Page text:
- Elevated Visitor Restrictions: On March 21, to protect our patients and colleagues, we elevated our visitor restrictions to the highest level. Currently, no visitors are allowed at Mission Hospitals, with exceptions for pediatric, Labor & Delivery and end-of-life care patients who are allowed one adult visitor at a time.
- Started Implementing a COVID-19 Dashboard: To help provide transparency to our colleagues, we are building a tracking tool that will allow Mission Health caregivers to see data about the number of COVID-19 positive, and presumptive positive, patients in our care. Once rolled out, this dashboard will provide our colleagues with a daily snapshot of how the crisis is affecting our hospital in real time.
- Implemented Increased Screening Protocols: Protecting the health and safety of our patients and colleagues is our top priority, and this week we implemented new screening procedures for colleagues at Mission Health. All colleagues are now asked about COVID-19 symptoms and any contact with anyone who is positive or presumed positive for COVID-19. Additionally, all colleagues have their temperature taken using a no-touch, infrared thermometer.Colleagues who answer “yes” to the screening questions or record a temperature over 100.0 are directed to see a provider via Mission Virtual Clinic for evaluation at the door.
- Protected Job Security: As we continue our response to this public health emergency, we have taken proactive steps to protect our employees from job loss. While many hospitals are being forced to use furloughs or layoffs, Mission Health is not in that position today as part of HCA Healthcare.
- Implemented Quarantine Pay: We understand the importance for any of our colleagues to be quarantined following exposure to, or contraction of, COVID-19. In circumstances where the CDC guidelines recommend colleagues are quarantined, they are paid 100 percent of their base pay during the quarantine period, regardless of whether the exposure was at work or in the community.
- Implemented Pandemic Pay: As Mission Health has experienced decreased patient volume and limited elective procedures as part of our COVID-19 preparations, many of our outpatient facilities, clinics and departments have temporarily closed. This has resulted in a reduction of hours for many employees, including nurses. However, HCA Healthcare is committed to supporting our colleagues during this time and has implemented the following pandemic pay practices at all facilities including Mission Hospital:
- For full-time and part-time colleagues with reduced hours in clinical or non-clinical facilities or support services:
In closure or call-off scenarios, we are working with employees first to identify redeployment opportunities to keep them working where volume levels are high and to support our COVID-19 preparations.
Those who cannot be redeployed will be eligible for a special pandemic pay program that continues paying 70 percent of base pay for up to 7 weeks (March 29 – May 16). This is not a furlough. Instead, it is a pay continuation program to assist colleagues until we better understand the long-term implications of this pandemic on the organization. This program will also apply to our colleagues in areas that support the facilities.
- For colleagues working in patient care facilities:
If a colleague is quarantined per the CDC guidelines and works in a patient care facility, we will pay 100 percent of base pay for scheduled hours regardless of where the exposure took place. Any colleague who does not work in a patient care facility and is quarantined per CDC guidelines may be eligible for short term disability, or leave of absence, while they are ill.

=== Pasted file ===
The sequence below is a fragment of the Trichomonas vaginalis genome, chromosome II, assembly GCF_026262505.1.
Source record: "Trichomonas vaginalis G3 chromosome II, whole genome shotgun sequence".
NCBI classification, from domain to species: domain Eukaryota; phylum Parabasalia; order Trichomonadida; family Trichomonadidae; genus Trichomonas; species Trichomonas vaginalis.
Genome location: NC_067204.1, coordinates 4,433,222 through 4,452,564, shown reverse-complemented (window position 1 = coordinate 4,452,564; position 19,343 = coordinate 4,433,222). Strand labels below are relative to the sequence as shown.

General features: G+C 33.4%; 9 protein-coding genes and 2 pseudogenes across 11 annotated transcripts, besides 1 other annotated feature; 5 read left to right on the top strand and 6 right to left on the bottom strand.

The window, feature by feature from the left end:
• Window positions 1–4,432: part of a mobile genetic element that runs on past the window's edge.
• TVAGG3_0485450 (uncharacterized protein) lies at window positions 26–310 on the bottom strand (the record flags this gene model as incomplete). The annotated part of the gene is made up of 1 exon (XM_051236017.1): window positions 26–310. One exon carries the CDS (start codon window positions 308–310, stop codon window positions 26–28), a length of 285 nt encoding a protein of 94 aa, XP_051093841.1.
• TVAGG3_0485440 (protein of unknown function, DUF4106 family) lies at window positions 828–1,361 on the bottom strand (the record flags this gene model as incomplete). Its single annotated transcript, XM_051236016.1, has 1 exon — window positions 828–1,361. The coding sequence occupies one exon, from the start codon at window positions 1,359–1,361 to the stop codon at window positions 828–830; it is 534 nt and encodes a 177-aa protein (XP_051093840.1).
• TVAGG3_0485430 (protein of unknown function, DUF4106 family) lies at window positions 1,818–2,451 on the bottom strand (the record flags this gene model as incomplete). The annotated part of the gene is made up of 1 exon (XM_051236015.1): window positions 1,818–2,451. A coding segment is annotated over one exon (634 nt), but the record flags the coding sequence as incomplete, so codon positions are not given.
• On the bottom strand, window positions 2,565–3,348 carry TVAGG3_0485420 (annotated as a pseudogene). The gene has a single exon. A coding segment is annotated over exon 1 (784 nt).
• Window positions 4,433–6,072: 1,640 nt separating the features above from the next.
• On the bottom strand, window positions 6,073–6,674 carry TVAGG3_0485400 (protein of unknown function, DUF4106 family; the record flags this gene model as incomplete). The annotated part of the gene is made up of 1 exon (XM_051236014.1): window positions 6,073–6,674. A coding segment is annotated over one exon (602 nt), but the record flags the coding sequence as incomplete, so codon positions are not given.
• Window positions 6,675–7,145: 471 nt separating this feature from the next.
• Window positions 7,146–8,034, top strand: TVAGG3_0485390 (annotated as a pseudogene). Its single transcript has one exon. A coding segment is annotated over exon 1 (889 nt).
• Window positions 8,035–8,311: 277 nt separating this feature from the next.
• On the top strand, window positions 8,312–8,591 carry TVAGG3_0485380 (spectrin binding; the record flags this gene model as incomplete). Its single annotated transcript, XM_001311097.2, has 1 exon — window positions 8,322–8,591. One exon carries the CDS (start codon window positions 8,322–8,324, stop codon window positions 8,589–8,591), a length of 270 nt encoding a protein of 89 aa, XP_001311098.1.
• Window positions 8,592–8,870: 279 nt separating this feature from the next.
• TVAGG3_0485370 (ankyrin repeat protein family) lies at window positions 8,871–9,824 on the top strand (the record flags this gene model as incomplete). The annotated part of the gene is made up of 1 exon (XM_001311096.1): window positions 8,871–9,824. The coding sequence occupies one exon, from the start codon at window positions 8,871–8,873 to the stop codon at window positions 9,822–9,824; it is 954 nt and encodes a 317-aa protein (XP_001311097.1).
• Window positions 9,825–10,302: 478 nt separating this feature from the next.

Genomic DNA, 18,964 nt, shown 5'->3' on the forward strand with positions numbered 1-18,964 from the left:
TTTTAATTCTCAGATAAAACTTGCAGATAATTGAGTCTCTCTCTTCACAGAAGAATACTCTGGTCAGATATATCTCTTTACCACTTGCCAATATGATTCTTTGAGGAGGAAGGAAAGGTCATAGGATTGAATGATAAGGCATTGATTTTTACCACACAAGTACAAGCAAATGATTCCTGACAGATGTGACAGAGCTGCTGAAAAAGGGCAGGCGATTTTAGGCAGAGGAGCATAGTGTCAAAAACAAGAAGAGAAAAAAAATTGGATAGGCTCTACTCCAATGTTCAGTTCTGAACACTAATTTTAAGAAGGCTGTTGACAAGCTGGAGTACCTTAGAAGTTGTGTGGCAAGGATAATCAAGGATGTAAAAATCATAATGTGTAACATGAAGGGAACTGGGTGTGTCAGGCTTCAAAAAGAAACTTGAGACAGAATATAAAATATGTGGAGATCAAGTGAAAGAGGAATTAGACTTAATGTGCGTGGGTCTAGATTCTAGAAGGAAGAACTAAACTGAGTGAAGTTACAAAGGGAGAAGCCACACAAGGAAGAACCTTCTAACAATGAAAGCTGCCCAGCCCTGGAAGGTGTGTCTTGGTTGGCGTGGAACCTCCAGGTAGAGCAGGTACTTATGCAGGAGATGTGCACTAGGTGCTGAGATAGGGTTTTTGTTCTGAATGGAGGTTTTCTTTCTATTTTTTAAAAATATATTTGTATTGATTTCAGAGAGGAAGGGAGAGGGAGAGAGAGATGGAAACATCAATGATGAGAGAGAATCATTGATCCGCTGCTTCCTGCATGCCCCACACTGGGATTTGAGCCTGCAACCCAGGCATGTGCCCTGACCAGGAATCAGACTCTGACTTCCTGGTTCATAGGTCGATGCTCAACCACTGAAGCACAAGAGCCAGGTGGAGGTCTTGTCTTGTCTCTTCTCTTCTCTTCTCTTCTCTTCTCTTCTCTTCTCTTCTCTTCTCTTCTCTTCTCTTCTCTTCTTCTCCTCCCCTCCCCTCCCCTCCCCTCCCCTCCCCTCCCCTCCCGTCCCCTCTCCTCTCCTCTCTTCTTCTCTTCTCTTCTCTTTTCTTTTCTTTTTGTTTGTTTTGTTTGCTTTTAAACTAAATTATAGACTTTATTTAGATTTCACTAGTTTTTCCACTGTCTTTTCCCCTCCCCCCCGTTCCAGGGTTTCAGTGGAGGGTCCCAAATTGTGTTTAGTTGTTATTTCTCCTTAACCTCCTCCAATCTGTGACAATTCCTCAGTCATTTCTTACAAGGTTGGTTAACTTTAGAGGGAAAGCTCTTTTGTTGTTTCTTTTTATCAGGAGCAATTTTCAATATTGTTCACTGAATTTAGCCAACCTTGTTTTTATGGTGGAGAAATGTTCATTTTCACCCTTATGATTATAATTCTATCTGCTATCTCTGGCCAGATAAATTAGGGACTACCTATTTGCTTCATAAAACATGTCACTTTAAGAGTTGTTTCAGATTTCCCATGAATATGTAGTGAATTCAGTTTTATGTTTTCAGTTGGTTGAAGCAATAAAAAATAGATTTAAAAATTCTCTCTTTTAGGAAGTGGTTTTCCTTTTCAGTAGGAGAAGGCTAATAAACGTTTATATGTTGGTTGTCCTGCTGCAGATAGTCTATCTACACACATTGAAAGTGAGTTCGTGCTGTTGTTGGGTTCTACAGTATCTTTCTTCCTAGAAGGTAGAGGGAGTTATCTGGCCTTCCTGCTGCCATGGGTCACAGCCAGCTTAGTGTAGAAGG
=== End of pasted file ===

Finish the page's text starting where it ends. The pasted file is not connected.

- Implemented Protections to Keep Colleagues’ Families Safe: We will be offering scrub laundering for colleagues who care for COVID-19 patients to protect them from potentially carrying the virus home on their clothing. By late this week, we will have worked out the details with four major hotel chains to provide housing for caregivers who provide care to COVID-19 patients and prefer not to go home to their loved ones after their shifts.
- Expanded Access to HCA Hope Fund: Our colleagues are not just co-workers; they’re our family and we continue to rally around one another. The HCA Hope Fund helps HCA Healthcare employees and their immediate families who are affected by financial hardship. For our colleagues experiencing changes in financial circumstances as a result of COVID-19, such as the loss of a spouse’s employment or increased needs for childcare, the HCA Healthcare Hope Fund stands ready to help. Most recently, we announced special financial assistance to help with childcare costs for our working parents.
- Implemented Executive Pay Cuts: As part of the effort to support our colleagues during this time, the HCA Healthcare senior leadership team has taken a 30 percent pay cut until the pandemic passes. Additionally, CEO Sam Hazen has donated 100 percent of his pay for April and May to the HCA Hope Fund. The HCA Healthcare Board of Directors has also waived their cash compensation for the remainder of the year, allowing the company to make additional contributions to the HCA Hope Fund.
While the petition came from Mission Nurses, it is part of a nationwide campaign driven by National Nurses United, the union that is attempting to organize the RNs at Mission Health. As demonstrated above, Mission Health and HCA Healthcare are already doing everything in their power to protect our colleagues, including RNs, and the community of Western North Carolina during this crisis. The petition asks that we stop “all anti-union meetings and focus on preparation for COVID-19 emergency.” Of course, the union has only increased its activity — all related to organizing — during this healthcare crisis. Patient care is our first priority – now and at all times. We continue to offer RNs information about their rights under the National Labor Relations Act for those interested, but this in no way interferes with patient care.
Mission Health has frequently stated our position on unions, but the union’s behavior during a crisis shows exactly why we believe a union is wrong for Mission Health and Asheville: while the union claims we are unprepared for this crisis despite all of our efforts described above, the union marches into our administration office, videotapes our leaders, and issues demands for things that we are already doing and have already communicated to our colleagues. It’s unfortunate that the union is attempting to turn a crisis into a publicity event designed to promote the union’s own agenda and spreading fear and misinformation. We will continue to demonstrate to our staff and our community that nothing — not even this — will distract us from our mission.
We understand these are challenging times for healthcare and for our nurses and other caregivers. Nurses are the differentiator for Mission Health and HCA Healthcare. Every day, nurses make the greatest single contribution to quality patient experiences. We are grateful for our nurses’ ongoing commitment to our patients, and to the communities we’re privileged to serve. We are truly grateful for their contributions to improving the health of Western North Carolina.